Did Beijing send five Hong Kong civil servants to UN as an olive branch to city’s youth in hope of quelling protests?

Phila Siu

Five young Hong Kong civil servants have been recommended by Beijing to take up positions in the United Nations from next month, in a move seen as a softer approach by the central government to embrace the city’s youth and give them global exposure amid the ongoing social unrest.

The announcement on Monday marked the first time that mainland Chinese authorities have worked with Hong Kong officials to allow the city’s civil servants to join the UN Junior Professional Officer Programme, set up in 1963.

The group, selected from a range of agencies, will be seconded to work at the UN’s New York headquarters and offices in Geneva and Vienna for two years.

At a ceremony to announce the move, Beijing’s top diplomat in Hong Kong signalled a different approach to the protests, which are now into their seventh month. Xie Feng, commissioner of China’s Ministry of Foreign Affairs office, said that radical protesters were only in the minority and did not represent the entire younger generation in the city.

“Some young people have lost themselves by taking part in street violence and illegal activities, vandalising, setting fires and assaulting police or citizens, as well as desecrating the national flag and waving foreign ones or begging for outside intervention,” he added.

Xie Feng, Beijing’s top diplomat in Hong Kong, speaks at the ceremony. Photo: K.Y. Cheng

“We feel angry and disheartened at these incidents, but I still believe that the black-clad rioters are only a minority, and they do not represent the youth of Hong Kong.”

The unrest was sparked by the now-withdrawn extradition bill that would have allowed the transfer of fugitives to jurisdictions with which Hong Kong has no such agreement, including mainland China.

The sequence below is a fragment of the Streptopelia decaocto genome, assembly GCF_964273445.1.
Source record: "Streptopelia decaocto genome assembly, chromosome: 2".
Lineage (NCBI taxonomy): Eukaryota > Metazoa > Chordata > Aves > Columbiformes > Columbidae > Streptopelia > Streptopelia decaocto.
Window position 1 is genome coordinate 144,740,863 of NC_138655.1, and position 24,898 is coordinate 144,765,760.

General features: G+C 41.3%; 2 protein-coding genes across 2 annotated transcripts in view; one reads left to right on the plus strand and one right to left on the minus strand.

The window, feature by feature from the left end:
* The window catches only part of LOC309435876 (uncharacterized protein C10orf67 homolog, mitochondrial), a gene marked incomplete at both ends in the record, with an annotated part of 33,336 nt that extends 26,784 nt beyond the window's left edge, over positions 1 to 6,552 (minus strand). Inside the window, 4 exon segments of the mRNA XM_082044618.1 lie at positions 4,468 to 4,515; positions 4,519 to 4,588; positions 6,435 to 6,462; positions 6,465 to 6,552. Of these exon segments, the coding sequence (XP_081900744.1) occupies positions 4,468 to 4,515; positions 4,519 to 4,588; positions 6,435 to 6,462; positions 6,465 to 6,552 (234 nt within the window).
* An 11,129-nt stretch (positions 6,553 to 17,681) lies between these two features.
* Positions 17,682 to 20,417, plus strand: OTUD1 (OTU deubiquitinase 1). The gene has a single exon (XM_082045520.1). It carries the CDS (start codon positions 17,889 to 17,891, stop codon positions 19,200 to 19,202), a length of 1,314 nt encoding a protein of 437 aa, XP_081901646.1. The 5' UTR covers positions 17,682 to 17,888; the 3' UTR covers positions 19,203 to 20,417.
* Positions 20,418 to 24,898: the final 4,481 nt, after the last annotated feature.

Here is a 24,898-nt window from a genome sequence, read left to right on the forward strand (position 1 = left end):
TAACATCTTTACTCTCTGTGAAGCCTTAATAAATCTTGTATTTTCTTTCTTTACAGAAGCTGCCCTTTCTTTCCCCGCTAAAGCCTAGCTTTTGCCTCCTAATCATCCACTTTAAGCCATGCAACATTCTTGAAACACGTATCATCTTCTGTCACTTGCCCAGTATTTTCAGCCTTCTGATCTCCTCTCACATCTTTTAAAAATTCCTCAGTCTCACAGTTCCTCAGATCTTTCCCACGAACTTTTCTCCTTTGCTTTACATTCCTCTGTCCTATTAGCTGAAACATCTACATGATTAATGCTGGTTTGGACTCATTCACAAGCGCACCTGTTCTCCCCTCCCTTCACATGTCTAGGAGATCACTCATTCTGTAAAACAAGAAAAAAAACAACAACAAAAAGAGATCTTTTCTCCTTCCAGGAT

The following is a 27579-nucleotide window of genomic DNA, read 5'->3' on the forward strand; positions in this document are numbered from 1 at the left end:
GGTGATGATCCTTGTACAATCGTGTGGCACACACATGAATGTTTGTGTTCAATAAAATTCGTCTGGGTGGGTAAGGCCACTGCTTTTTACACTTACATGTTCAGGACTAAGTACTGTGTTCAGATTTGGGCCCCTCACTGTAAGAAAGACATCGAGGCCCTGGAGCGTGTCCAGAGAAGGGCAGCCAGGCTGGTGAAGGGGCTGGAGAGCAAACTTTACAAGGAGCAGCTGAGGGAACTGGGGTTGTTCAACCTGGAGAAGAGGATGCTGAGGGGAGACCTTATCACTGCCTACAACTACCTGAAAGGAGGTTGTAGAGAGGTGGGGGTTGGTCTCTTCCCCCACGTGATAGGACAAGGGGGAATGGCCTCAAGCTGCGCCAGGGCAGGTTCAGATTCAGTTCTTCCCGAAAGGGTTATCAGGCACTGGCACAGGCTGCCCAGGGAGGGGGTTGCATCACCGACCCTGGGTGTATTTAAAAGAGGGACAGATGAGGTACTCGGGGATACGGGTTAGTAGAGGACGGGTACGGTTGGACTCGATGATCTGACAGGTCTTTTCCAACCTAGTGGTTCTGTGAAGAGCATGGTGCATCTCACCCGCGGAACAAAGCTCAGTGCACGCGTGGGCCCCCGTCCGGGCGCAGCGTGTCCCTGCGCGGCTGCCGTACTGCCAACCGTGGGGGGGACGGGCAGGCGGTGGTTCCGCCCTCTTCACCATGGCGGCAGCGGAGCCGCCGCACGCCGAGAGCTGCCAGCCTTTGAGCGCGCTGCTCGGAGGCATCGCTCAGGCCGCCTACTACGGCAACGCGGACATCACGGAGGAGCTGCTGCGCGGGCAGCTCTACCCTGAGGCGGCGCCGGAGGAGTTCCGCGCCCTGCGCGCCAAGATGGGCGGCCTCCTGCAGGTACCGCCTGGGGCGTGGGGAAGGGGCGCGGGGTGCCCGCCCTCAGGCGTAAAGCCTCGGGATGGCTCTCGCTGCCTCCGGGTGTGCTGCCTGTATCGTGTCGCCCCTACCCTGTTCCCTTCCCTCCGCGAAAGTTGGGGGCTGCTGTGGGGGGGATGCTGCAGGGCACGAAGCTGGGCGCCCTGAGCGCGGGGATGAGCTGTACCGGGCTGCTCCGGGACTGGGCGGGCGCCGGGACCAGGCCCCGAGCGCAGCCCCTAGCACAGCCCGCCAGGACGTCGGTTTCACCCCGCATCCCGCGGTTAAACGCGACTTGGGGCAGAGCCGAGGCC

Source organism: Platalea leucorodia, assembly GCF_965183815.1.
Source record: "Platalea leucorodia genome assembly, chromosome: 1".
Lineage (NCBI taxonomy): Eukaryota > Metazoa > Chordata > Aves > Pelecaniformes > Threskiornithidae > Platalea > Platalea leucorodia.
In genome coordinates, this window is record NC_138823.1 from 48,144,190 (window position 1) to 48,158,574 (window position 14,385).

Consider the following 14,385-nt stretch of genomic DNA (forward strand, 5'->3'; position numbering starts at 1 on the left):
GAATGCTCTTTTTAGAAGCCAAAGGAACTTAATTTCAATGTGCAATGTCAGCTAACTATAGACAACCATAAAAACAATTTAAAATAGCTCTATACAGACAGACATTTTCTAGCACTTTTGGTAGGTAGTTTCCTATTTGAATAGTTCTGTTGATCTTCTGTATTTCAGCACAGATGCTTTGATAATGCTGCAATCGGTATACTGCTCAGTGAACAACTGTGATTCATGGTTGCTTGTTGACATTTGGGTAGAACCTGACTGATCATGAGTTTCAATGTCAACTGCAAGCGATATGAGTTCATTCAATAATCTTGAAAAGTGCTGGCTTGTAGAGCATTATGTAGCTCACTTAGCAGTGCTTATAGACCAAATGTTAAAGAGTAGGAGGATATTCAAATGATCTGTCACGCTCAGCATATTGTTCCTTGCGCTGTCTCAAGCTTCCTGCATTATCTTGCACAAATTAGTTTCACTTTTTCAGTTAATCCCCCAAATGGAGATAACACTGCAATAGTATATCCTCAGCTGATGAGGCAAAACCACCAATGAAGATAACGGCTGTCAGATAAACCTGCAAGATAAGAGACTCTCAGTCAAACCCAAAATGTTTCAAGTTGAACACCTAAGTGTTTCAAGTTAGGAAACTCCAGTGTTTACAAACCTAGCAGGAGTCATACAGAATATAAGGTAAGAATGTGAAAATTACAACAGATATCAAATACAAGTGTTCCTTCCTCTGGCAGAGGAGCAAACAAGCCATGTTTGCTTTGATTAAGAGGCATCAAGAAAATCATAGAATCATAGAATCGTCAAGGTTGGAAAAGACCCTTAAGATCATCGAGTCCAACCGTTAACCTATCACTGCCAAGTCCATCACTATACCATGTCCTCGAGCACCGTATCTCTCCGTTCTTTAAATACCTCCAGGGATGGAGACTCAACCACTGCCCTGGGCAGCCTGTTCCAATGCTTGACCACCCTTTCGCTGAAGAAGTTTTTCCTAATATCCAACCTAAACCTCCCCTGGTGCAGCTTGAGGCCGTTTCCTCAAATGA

Protesters have insisted on five demands, including a judge-led independent inquiry into police conduct over the handling of protests, and amnesty to those arrested. But the government has stood firm.

News of the selection on Monday came after President Xi Jinping said in Macau last week that patriotism in the casino hub was the most important reason for the success of the “one country, two systems” principle. Xi was there to mark the 20th anniversary of Macau’s handover to Chinese administration.

Hong Kong has been rocked by more than six months of protest violence. Photo: Sam Tsang

The Chinese leader also praised Macau’s education system, saying that national identity had been inculcated in young people there.

In October, diplomat Xie launched a scathing attack on Hong Kong’s protest movement, describing the street violence as a “virus” deadlier than the one that had caused the severe acute respiratory syndrome epidemic in 2003.

More than 6,000 people have been arrested since June, and nearly 40 per cent of them are students.

Hong Kong’s young people have inherited from their seniors the fine tradition of loving both the country and their city

Xie Feng, commissioner of China’s Ministry of Foreign Affairs office

But on Monday, in a renewed show of faith in the city’s youth, Xie said that in the five Hong Kong civil servants selected for the UN programme, he saw the “fine qualities” that most in their class possessed.